Research Shows Autoimmune Disease
More Frequent Among Teachers
The pattern of mortality across age groups conformed to a standard epidemiological phenomenon known as "depletion of susceptible individuals over time" - or in other words, those who are likely to get a disease do so and suffer its effects, such as death. As time passes, fewer susceptible individuals remain and the number of new cases and deaths begin to decrease.
"What seems to be happening is that teachers who are susceptible to auto-immune diseases start their careers and, very shortly afterwards, encounter one or more triggers, perhaps in the school setting, that initiate an autoimmune disease," he says. "For some of these individuals it leads to death."
What could that trigger be?
Scientists know that rheumatic fever, also an autoimmune disease, is triggered by streptococcal bacteria - the bacteria that cause strep throat. Rheumatic fever was one of the diseases that teachers in the 35-44 year age group were dying from more often than expected. This led Walsh to think that the other autoimmune diseases among teachers might also be triggered by infectious agents.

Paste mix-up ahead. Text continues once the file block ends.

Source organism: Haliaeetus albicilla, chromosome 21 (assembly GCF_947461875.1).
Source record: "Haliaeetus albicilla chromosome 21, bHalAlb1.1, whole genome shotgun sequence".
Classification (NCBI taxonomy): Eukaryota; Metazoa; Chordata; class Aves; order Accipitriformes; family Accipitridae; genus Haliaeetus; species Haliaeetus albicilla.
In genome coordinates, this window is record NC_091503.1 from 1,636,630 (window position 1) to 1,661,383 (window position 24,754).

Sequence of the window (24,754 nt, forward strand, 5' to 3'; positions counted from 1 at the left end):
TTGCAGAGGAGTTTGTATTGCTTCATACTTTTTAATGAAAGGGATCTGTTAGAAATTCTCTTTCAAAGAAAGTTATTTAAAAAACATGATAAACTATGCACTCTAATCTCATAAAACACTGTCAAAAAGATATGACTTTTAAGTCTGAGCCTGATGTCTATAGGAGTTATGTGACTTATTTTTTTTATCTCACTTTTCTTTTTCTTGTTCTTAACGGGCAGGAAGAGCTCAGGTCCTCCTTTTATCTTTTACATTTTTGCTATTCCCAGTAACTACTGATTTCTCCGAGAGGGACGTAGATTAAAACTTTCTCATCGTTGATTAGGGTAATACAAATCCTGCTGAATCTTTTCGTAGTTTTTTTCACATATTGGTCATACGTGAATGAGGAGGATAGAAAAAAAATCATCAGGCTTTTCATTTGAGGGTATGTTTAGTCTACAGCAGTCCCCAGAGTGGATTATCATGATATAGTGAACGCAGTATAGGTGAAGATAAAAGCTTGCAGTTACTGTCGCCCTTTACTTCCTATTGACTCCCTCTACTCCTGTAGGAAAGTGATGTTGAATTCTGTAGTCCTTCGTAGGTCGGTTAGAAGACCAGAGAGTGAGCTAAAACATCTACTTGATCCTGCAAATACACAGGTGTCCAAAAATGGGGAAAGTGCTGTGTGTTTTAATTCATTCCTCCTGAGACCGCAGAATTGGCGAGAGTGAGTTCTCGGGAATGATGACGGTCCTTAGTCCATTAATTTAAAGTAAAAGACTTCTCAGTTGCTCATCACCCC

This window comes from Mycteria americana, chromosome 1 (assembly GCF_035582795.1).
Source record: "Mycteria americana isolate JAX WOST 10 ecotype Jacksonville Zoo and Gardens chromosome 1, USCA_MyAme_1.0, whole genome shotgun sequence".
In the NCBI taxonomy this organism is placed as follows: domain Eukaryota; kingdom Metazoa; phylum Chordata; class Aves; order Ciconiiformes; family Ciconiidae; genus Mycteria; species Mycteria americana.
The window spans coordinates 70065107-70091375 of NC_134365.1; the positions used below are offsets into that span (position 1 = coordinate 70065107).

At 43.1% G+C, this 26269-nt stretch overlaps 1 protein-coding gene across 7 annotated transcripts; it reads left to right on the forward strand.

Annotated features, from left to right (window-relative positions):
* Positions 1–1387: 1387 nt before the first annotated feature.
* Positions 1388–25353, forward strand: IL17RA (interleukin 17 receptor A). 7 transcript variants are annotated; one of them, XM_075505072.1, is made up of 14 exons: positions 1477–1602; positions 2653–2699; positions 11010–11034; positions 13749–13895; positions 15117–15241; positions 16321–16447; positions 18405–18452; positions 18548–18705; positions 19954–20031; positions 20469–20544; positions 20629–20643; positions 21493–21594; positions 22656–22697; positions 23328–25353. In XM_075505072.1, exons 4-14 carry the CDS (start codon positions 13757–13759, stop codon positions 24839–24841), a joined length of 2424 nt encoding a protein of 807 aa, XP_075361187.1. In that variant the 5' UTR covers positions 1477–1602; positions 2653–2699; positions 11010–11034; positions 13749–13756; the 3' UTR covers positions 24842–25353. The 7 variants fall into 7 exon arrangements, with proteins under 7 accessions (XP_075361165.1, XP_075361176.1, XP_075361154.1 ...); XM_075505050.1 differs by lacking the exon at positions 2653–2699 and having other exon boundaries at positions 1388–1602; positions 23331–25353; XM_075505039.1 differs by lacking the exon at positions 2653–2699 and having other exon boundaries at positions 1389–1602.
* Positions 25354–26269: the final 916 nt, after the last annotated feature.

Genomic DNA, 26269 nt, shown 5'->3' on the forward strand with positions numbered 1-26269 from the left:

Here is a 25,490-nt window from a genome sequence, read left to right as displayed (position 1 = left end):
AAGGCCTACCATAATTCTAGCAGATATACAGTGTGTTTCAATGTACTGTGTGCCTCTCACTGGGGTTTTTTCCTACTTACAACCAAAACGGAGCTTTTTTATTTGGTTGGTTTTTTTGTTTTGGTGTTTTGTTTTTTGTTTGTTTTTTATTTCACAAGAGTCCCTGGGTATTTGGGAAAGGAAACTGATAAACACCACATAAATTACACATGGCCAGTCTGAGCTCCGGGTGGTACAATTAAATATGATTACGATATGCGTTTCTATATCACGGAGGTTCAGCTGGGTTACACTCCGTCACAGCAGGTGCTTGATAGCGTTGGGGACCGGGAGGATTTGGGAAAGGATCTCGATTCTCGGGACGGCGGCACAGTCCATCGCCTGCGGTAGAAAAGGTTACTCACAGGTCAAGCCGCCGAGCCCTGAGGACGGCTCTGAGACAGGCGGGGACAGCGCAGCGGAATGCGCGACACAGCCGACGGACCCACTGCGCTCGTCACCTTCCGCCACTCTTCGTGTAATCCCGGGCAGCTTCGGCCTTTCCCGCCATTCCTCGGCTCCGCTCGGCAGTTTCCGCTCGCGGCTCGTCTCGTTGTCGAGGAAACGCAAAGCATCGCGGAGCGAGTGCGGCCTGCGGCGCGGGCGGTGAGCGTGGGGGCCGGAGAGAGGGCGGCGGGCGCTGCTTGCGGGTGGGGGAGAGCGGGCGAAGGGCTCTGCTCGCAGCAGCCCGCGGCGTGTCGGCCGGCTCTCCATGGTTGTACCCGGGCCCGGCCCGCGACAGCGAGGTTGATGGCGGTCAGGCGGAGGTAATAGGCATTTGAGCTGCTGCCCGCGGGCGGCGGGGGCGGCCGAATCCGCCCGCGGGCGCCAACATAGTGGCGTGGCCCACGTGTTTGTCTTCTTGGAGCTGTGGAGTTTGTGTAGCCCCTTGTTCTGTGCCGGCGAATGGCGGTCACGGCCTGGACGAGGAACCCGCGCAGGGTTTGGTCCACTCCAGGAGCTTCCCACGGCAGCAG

Four other autoimmune diseases were significantly more common among teachers - lupus, rheumatoid arthritis, Sjogren's disease, and multiple sclerosis. For each of these diseases there's evidence to suggest that Epstein-Barr virus is the environmental trigger. Epstein-Barr is the cause of infectious mononucleosis, a disease common among American high school students. Coincidentally, Walsh's findings showed that high school teachers were significantly more likely to die from an autoimmune disease than elementary school teachers.
In looking at them, we see evidence that's consistent with the possibility that infectious diseases provide an environmental trigger for the most common autoimmune diseases.
CIDPUSA recommends that school teachers use
Vitamin-D, regularly and follow the diet guidelines with hand washing regularly and read the
electronic section for disease prevention. Must read the
H202 page for change in lifestyle.